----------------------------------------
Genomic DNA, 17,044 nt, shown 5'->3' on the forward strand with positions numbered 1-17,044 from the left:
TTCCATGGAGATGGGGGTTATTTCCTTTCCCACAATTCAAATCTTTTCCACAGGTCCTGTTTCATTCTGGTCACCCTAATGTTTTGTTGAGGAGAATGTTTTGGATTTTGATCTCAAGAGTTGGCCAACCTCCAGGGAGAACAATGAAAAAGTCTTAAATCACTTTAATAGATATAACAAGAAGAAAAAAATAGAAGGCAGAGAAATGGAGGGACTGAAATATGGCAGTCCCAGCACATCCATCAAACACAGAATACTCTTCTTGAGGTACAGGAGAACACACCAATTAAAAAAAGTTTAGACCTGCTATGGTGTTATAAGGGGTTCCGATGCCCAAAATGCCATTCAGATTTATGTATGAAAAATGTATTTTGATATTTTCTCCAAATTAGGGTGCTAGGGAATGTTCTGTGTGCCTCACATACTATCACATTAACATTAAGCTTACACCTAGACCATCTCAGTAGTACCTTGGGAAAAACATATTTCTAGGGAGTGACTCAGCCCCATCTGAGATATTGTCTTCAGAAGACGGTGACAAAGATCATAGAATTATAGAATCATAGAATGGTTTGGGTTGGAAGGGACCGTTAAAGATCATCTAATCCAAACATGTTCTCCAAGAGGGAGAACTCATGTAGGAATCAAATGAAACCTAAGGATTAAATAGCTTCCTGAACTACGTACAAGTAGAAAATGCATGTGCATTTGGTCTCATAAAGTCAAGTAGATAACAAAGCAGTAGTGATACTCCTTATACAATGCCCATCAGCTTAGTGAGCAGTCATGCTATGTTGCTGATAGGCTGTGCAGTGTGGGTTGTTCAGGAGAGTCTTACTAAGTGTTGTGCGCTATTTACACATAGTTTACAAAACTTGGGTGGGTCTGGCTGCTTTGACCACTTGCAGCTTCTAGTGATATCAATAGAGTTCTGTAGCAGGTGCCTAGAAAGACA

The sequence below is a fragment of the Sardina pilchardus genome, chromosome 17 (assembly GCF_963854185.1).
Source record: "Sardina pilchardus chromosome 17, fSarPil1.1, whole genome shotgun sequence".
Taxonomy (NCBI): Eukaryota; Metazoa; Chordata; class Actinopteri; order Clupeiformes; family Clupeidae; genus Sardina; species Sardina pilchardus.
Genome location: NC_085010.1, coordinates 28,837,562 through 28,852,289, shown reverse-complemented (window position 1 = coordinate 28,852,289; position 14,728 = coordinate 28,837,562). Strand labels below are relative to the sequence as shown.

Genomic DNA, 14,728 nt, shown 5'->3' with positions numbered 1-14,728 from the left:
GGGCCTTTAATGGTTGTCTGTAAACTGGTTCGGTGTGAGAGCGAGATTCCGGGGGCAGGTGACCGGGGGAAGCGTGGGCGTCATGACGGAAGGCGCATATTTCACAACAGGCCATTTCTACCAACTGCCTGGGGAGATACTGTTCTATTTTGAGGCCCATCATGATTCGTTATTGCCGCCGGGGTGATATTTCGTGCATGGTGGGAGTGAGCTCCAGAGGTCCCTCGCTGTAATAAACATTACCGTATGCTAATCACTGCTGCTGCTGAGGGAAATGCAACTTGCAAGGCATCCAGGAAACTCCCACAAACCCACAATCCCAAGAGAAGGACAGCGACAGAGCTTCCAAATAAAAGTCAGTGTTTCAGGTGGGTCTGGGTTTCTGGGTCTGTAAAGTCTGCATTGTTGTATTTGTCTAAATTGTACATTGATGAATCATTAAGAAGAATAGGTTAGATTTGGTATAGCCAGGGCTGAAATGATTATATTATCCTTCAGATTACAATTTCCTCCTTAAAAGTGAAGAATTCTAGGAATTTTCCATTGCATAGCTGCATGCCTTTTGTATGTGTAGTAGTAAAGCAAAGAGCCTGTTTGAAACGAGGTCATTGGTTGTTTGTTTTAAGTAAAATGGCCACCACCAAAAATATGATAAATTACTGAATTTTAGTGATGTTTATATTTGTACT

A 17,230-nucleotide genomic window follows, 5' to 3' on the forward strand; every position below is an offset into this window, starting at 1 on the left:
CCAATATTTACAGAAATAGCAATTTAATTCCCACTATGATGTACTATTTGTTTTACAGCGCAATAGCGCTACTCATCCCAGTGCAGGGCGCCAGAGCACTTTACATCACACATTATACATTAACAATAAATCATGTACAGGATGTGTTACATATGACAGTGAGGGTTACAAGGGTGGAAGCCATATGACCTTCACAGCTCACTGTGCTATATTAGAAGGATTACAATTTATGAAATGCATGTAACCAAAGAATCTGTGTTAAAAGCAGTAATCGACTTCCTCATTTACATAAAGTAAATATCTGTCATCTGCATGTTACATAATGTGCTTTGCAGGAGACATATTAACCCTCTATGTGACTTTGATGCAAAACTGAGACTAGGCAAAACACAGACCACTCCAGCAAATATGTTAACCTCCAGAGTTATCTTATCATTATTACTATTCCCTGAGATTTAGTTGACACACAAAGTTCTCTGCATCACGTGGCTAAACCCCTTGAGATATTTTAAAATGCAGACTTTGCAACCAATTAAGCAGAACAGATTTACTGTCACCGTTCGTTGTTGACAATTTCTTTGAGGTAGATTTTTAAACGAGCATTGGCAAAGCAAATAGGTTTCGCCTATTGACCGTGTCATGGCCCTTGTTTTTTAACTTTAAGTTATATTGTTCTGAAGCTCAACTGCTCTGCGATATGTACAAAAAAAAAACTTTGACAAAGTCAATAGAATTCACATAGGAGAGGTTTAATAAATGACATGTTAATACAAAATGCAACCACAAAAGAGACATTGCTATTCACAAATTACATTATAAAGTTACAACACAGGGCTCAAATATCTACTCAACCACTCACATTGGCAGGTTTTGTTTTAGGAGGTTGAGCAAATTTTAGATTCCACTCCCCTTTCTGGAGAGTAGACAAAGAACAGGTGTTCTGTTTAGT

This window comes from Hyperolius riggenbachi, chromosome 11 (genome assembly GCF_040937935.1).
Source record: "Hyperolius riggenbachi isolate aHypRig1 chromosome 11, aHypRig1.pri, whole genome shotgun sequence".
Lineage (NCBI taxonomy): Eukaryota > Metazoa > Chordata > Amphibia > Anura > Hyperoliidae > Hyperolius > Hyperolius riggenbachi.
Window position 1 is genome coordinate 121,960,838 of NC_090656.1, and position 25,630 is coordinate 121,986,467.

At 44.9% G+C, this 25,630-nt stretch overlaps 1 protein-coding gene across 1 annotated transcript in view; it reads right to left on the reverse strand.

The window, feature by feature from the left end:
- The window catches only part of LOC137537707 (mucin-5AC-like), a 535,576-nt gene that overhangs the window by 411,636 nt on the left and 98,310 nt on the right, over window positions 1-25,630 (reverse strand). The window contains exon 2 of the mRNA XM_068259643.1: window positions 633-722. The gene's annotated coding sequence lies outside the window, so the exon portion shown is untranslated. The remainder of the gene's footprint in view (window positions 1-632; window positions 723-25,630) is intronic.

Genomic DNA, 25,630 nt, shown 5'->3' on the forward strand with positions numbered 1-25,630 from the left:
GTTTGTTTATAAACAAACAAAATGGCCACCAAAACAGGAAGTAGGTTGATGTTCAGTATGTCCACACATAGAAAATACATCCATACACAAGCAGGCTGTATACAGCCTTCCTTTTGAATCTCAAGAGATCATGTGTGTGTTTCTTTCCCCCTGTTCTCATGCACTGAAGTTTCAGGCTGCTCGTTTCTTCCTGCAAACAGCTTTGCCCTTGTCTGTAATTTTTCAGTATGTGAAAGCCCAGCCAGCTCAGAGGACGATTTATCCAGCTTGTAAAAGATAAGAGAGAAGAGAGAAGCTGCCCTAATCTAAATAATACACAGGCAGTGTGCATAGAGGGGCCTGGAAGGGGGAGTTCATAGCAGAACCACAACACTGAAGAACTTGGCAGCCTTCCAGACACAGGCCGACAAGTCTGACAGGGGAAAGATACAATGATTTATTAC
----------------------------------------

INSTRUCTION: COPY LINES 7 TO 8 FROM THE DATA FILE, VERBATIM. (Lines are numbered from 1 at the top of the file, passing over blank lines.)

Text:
Genomic DNA, 14,728 nt, shown 5'->3' with positions numbered 1-14,728 from the left:
GGGCCTTTAATGGTTGTCTGTAAACTGGTTCGGTGTGAGAGCGAGATTCCGGGGGCAGGTGACCGGGGGAAGCGTGGGCGTCATGACGGAAGGCGCATATTTCACAACAGGCCATTTCTACCAACTGCCTGGGGAGATACTGTTCTATTTTGAGGCCCATCATGATTCGTTATTGCCGCCGGGGTGATATTTCGTGCATGGTGGGAGTGAGCTCCAGAGGTCCCTCGCTGTAATAAACATTACCGTATGCTAATCACTGCTGCTGCTGAGGGAAATGCAACTTGCAAGGCATCCAGGAAACTCCCACAAACCCACAATCCCAAGAGAAGGACAGCGACAGAGCTTCCAAATAAAAGTCAGTGTTTCAGGTGGGTCTGGGTTTCTGGGTCTGTAAAGTCTGCATTGTTGTATTTGTCTAAATTGTACATTGATGAATCATTAAGAAGAATAGGTTAGATTTGGTATAGCCAGGGCTGAAATGATTATATTATCCTTCAGATTACAATTTCCTCCTTAAAAGTGAAGAATTCTAGGAATTTTCCATTGCATAGCTGCATGCCTTTTGTATGTGTAGTAGTAAAGCAAAGAGCCTGTTTGAAACGAGGTCATTGGTTGTTTGTTTTAAGTAAAATGGCCACCACCAAAAATATGATAAATTACTGAATTTTAGTGATGTTTATATTTGTACT